I don't think I've ever seen the term 'eigenclass variables' used in
this way.  Every object has instance variables.  Classes are objects
and so they have instance variables.  There is no need to talk about
eigen classes (or the more common term, singleton classes) when you
are talking about alternatives to class variables.

The main confusion with Ruby class variables comes from:
   -- Ruby class variables have syntax similar to instance variables
      but much different semantics
   -- Ruby class variables are assumed to be analogous to C++ class
      variables (or Java class variables) but that is the wrong
      analogy. Ruby instance variables of class objects is the more
      appropriate comparison.

It would be nice if there was a common term for 'instance variables
of class objects' but 'eigenclass variables' isn't it.

Gary Wright
E16e84e861c1815ce11ba7bd851c857d?d=identicon&s=25 lasitha (Guest)
on 2009-03-02 23:24
(Received via mailing list)
On Mon, Mar 2, 2009 at 2:27 AM, Michael Malone
<michael.malone@tait.co.nz> wrote:
>
>   def initialize
>      @object = SomeKlass.new
>   end
> end

No, that would forward to an instance variable and only work with
Klass instances.

If the OP doesn't mind using a singleton class variable instead of a
class variable [1], then we can still use forwardable:

class Foo
  @hash = {}
  class << self
    extend Forwardable
    def_delegators :@hash, :[], :[]=, :size
  end
end

Foo[:bar] = 'baz'
Foo.size #=> 1

Solidarity,
lasitha

[1] Generally a good idea anyway, right?
8f6f95c4bd64d5f10dfddfdcd03c19d6?d=identicon&s=25 Rick Denatale (rdenatale)
on 2009-03-03 00:05
(Received via mailing list)
On Mon, Mar 2, 2009 at 5:05 PM, Gary Wright <gwtmp01@mac.com> wrote:

>
>
>
> It would be nice if there was a common term for 'instance variables
> of class objects' but 'eigenclass variables' isn't it.
>

I think that the common term is class instance variables, i.e. they are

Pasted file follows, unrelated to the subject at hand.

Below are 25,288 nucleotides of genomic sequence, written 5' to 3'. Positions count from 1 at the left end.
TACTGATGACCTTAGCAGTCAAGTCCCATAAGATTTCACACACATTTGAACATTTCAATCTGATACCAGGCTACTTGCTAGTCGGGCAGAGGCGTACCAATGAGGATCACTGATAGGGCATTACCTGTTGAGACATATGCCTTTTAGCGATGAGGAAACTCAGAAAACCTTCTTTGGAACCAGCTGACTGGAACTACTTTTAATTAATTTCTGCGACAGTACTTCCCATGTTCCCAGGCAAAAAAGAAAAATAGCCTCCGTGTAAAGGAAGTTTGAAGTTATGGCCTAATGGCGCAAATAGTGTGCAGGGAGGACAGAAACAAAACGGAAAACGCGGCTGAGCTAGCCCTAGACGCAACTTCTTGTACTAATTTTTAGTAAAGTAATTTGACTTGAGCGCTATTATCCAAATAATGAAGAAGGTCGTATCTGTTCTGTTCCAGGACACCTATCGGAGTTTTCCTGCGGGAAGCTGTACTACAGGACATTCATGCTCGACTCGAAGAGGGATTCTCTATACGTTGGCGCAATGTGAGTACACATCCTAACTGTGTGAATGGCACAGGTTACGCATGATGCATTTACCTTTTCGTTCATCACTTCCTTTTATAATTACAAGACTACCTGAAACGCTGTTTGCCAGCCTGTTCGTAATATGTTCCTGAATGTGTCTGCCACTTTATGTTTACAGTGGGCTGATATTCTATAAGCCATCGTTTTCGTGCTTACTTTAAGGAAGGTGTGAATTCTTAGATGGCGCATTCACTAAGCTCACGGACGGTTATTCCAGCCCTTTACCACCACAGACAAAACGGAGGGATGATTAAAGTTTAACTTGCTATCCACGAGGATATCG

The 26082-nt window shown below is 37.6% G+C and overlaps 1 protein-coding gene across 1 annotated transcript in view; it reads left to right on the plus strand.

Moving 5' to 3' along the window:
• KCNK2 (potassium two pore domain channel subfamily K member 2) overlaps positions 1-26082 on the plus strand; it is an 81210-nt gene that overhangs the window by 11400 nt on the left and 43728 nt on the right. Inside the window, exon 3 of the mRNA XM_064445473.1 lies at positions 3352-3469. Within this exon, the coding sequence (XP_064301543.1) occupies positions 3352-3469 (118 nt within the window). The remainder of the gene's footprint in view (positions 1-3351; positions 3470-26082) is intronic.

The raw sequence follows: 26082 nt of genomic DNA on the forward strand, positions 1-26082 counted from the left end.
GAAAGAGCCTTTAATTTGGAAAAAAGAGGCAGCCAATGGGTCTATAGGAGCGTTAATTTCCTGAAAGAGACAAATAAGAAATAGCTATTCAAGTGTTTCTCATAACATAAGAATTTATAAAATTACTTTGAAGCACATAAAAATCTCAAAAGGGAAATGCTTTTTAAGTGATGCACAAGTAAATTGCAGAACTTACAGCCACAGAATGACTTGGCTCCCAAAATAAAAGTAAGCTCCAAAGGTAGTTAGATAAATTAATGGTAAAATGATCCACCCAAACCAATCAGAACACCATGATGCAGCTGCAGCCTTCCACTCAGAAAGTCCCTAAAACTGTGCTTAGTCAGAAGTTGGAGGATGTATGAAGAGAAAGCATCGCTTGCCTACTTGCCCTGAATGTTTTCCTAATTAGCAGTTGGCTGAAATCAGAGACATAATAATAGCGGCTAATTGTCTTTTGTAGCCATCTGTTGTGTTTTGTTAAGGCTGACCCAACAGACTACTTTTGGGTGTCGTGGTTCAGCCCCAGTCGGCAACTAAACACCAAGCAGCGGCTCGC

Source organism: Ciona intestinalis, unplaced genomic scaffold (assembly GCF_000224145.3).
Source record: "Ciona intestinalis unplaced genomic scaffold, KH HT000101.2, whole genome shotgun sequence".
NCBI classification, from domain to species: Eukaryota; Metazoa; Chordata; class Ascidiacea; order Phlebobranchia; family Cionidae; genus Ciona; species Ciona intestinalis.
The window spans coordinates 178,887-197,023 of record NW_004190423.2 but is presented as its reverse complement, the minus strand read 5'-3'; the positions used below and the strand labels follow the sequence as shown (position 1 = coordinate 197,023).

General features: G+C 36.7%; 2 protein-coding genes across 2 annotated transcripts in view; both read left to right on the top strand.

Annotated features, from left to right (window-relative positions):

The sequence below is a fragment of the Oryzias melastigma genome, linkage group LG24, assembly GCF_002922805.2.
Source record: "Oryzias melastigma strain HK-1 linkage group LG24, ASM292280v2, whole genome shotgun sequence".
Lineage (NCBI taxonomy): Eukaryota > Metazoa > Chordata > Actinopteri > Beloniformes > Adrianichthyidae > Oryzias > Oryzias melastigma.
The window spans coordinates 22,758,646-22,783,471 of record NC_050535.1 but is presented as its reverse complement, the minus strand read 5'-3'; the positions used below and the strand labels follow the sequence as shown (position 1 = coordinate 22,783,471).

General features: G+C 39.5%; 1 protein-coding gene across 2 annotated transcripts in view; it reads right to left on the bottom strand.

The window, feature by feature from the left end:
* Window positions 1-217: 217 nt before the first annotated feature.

instance variables of a class object.

This is also what they are called in Smalltalk, which also has class
variables which are implemented as a name scope visible to a class and
its
subclasses, not often used, but when they are it's mostly to define
named
constant values.

--
Rick DeNatale

Blog: http://talklikeaduck.denhaven2.com/
Twitter: http://twitter.com/RickDeNatale
WWR: http://www.workingwithrails.com/person/9021-rick-denatale
LinkedIn: http://www.linkedin.com/in/rickdenatale
E7559e558ececa67c40f452483b9ac8c?d=identicon&s=25 Gary Wright (Guest)
on 2009-03-03 05:12
(Received via mailing list)
On Mar 2, 2009, at 5:57 PM, Rick DeNatale wrote:

> On Mon, Mar 2, 2009 at 5:05 PM, Gary Wright <gwtmp01@mac.com> wrote:
>> It would be nice if there was a common term for 'instance variables
>> of class objects' but 'eigenclass variables' isn't it.
>>
>
> I think that the common term is class instance variables, i.e. they
> are
> instance variables of a class object.

Sure that works but I also think it is the cause of some confusion
because 'class instance variable' is quite close to 'class variable',
yet (in Ruby) those are two very different things.
E16e84e861c1815ce11ba7bd851c857d?d=identicon&s=25 lasitha (Guest)
on 2009-03-03 05:25
(Received via mailing list)
On Tue, Mar 3, 2009 at 3:35 AM, Gary Wright <gwtmp01@mac.com> wrote:
> this way.  Every object has instance variables.  Classes are objects
> and so they have instance variables.  There is no need to talk about
> eigen classes (or the more common term, singleton classes) when you
> are talking about alternatives to class variables.
>
> [...]
>
> It would be nice if there was a common term for 'instance variables
> of class objects' but 'eigenclass variables' isn't it.
>

Retracted :).  I was attempting to use a phrase that couldn't be
mistaken for 'class variable' because i'd guessed the OP was not aware
of the difference.  Actually i meant to write 'eigenclass instance
variables' which is possibly not as egregious.

In any case, i defer to those who've been rubyists much longer than i
and apologize for the confusion.

Solidarity,
lasitha.
703fbc991fd63e0e1db54dca9ea31b53?d=identicon&s=25 Robert Dober (Guest)
on 2009-03-03 12:38
(Received via mailing list)
On Tue, Mar 3, 2009 at 5:10 AM, Gary Wright <gwtmp01@mac.com> wrote:
>
> On Mar 2, 2009, at 5:57 PM, Rick DeNatale wrote:

>
> Sure that works but I also think it is the cause of some confusion
> because 'class instance variable' is quite close to 'class variable',
> yet (in Ruby) those are two very different things.
True, yet I think it is the best name I know so far :).
Rick's right it *exactly* describes what they are. And one could
emphasize the issue by saying "instance variables of the class" if one
wants.
Cheers
Robert